4

1

+D4,3

ω0

1

−D3,3

2

+D4,4

2

,M2=D3,3

33

,

33

.

Introducing two new variables

χj= ajcos(θj+ϕj),ςj= ajsin(θj+ϕj) (j = 1,2),

(36)

where

ϕj=1

2tan−1

?Uj

Vj

?

.

(37)

Then Eq. (34) can be expressed in the new variables as

??

˙ ςi=

˙ χi=Miηξi+

??

The characteristic equation of the linear ordinary-differential equation (38) is

?

with the roots

?

U2

i+V2

ih−Niη +1

ih−Niη +1

?

2δ

?

ςi,

U2

i+V2

2δξ1+Miηςi.

(38)

λ2−2Miηλ +M2

iη2+

Niη −1

2δ

?2

−?U2

i+V2

i

?h2= 0(39)

λ1,2= Mjη ±

?U2

j+V2

j

?h2−

?

Njη −2ωj−ω

4ωj

?2

.

(40)

If the roots have negative real parts, the solutions are stable, and if the real part of at least one of the roots is positive, then the

solution is unstable. Therefore stability boundaries in the neighborhoods of 2ωjcan be located in the (ω,h) plane. In this case,

the parametric excitation frequency is near twice the first or second natural frequency. Hence the first or second subharmonic

resonance results in instability.

In the case of summation resonance, k1+k2=1. One can cast the averaged equation in the form

˙ χ1= (M11η +iN11η −iδk1)χ1+(U11+iV11)χ2,

˙ χ2= (U12+iV12)χ1+(M12η +iN12η −iδk2)χ2,

where

(41)

χ1= a1cosθ1+ia1sinθ1,χ2= a2cosθ2−ia2sinθ2,

(42)

Page 6

664

L.-Q. Chen et al. / European Journal of Mechanics A/Solids 23 (2004) 659–666

U11=1

4

?D3,1

?D1,3

1

−D4,2

ω0

−D2,4

ω0

+D2,2

2ω0

1

+D4,1

2

+D3,2

2

?

?

−D2,1

2ω0

,V11=1

4

?D4,1

?D2,3

1

+D3,2

ω0

+D1,4

ω0

+D4,4

2ω0

1

−D3,1

2

+D4,2

2

?

?

,

U12=1

4

11

+D2,3

2

+D1,4

2

,V12=1

4

11

−D1,3

2

+D2,4

2

,

M11=D1,1

33

,N11=D1,2

33

,M12=D3,3

33

,N12=D3,4

3

−D4,3

2ω0

3

.

(43)

The analysis of the characteristic roots leads to stability boundaries in the neighborhoods of ω1+ω2can be located in the (ω,h)

plane. Similarly, one can obtain the averaged equation in the case of difference resonance.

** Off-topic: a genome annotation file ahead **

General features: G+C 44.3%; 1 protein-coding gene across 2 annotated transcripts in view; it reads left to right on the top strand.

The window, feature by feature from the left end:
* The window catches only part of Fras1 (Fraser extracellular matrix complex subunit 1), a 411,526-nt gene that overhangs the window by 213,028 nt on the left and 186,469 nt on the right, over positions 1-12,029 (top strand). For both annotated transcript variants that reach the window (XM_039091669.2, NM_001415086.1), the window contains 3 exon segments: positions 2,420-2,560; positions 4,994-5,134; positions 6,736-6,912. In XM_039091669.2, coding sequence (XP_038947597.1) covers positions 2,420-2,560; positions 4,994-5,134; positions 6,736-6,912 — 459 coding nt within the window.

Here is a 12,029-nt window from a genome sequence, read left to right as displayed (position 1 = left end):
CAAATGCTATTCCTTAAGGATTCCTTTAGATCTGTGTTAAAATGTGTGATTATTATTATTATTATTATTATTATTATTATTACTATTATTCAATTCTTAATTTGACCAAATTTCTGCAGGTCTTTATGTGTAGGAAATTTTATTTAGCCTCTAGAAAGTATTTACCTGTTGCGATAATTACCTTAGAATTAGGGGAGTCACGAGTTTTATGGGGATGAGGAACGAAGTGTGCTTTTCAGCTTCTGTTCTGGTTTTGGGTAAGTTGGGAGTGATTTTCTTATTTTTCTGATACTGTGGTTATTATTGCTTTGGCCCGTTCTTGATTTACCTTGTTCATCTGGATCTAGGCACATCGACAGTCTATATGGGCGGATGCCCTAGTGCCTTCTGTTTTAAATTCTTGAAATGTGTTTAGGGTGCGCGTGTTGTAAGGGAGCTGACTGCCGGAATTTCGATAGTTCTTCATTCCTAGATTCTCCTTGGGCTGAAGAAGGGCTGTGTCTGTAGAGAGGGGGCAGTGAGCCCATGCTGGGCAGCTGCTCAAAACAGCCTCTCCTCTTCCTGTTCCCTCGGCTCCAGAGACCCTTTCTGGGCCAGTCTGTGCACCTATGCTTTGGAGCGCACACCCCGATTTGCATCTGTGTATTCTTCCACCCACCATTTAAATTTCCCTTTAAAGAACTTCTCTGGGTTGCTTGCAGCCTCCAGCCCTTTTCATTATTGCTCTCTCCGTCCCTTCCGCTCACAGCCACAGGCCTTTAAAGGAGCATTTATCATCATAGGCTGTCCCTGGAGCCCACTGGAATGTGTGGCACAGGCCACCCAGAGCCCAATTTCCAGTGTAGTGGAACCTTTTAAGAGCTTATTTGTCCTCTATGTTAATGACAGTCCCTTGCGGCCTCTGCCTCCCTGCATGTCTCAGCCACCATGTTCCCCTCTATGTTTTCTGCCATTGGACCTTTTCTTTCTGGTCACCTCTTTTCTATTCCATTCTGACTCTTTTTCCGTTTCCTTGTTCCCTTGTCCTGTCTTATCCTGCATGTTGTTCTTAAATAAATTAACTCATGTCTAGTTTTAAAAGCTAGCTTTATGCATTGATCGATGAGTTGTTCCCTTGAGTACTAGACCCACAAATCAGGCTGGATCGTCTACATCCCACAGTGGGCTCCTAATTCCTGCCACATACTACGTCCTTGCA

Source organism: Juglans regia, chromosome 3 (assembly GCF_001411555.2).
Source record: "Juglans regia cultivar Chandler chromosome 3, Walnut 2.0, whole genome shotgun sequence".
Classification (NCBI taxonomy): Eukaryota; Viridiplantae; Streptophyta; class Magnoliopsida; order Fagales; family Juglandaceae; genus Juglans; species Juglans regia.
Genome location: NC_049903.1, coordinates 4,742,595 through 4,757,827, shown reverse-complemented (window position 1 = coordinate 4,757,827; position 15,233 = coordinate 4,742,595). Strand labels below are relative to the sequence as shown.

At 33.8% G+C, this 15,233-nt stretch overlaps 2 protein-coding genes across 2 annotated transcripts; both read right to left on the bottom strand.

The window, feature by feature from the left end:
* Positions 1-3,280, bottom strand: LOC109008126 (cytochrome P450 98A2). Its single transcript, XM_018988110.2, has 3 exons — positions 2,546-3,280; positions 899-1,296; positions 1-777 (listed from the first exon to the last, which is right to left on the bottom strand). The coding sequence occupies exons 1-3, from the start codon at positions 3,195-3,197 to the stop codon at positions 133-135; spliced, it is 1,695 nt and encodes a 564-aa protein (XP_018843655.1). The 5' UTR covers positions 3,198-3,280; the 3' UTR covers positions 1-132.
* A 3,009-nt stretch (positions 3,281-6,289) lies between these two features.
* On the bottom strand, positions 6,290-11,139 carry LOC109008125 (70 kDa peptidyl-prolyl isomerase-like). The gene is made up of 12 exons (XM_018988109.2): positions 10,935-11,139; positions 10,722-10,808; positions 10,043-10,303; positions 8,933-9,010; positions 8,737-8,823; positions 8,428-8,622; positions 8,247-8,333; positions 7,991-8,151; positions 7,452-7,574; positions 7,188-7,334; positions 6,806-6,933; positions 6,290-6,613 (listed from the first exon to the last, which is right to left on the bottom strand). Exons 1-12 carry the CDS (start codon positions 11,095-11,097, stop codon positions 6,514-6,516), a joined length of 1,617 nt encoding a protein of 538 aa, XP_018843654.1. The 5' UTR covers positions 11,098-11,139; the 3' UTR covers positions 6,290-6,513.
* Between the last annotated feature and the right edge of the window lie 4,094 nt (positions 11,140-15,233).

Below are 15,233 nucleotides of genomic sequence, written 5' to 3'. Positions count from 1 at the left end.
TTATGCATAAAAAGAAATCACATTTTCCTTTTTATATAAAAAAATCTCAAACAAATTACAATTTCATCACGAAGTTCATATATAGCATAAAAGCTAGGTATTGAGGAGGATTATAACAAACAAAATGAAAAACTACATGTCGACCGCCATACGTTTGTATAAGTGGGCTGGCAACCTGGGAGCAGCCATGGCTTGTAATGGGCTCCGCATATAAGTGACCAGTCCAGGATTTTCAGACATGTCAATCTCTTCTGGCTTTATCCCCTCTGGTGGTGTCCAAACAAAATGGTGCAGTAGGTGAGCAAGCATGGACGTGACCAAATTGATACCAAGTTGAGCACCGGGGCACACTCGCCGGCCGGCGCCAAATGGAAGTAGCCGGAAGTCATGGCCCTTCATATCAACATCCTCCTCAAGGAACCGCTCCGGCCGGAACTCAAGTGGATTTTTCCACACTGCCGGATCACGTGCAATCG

4. Numerical results

Both the amplitude h and the frequency ω of axial speed fluctuation play an important part in the stability of responses. The

procedure in the previous section can be used to present the stability boundaries in the (ω,h) plane for a set of given parameters.

Numerical resultsindicatethereexist instabilityregions inthesubharmonic resonance and thesummationresonance, whilethere

is no instability region in the difference resonance.

First of all, the stability boundaries in the (ω,h) plane obtained through the averaging method are checked by numerical

simulations. The Runge–Kutta algorithm is employed to solve numerically the original equation (27). For fixed η,γ and µ,

numerical solution to Eq. (27) can be computed for every point in the (ω,h) plane. Therefore, a stability boundary can be

numerical obtained. Fig. 1 shows the case that η = 0.0002, γ = 8.0 and µ = 10.0. The comparison indicates that, for enough

small h, the analytical results agree excellently with the numerical ones in the first and second subharmonic resonance and the

summation resonance, while there is no instability region in the difference resonance. Hence the analytical results are confirmed

by numerical calculations.

The effect of the viscosity coefficient on the stability boundaries is examined in Fig. 2, in which γ = 8.0 and µ = 10.0. In

the subharmonic resonance and the summation resonance, the stability boundaries for η = 0.0,0.0001,0.0002 are respectively

depicted in the dashdot line, the dashed line and the solid line. In all cases, the larger dynamic viscosity leads to the lager

instability threshold of h for given ω, and the smaller instability range of ω for given h. Besides, the stability boundary in

the summation resonance is most sensitive to the change of the dynamic viscosity, while the stability boundary in the first

subharmonic resonance is most insensitive.

The effect of the mean axial speed on the stability boundaries is illustrated in Fig. 3, in which η = 0.0002 and µ = 10.0.

In the first and second subharmonic resonance and the summation resonance, the stability boundary for γ = 7.8,8.0,8.2 are

respectively depicted in the dashdot line, the dashed line and the solid line. In the first subharmonic resonance, with the decrease

of the mean axial speed, the instability regions drift towards the direction of the increasing ω. In the second subharmonic

resonance, the decreasing mean axial speed results in a slight shrinkage of instability region both in the directions of ω and h.

In the summation resonance, with the decrease mean axial speed, the instability regions drift towards the directions of the

increasing ω and h. That is, the smaller mean axial speed results in the larger instability threshold of h for given ω, and the

(a)(b)(c)

Fig. 1. Comparison between analytical results (solid line) and numerical results (crosses). (a) ω =2ω1, (b) ω = 2ω2, (c) ω =ω1+ω2.

Page 7

L.-Q. Chen et al. / European Journal of Mechanics A/Solids 23 (2004) 659–666

665

(a) (b)(c)

Fig. 2. Effect of the viscosity coefficient on the stability boundaries. (a) ω = 2ω1, (b) ω = 2ω2, (c) ω = ω1+ω2.

(a)(b) (c)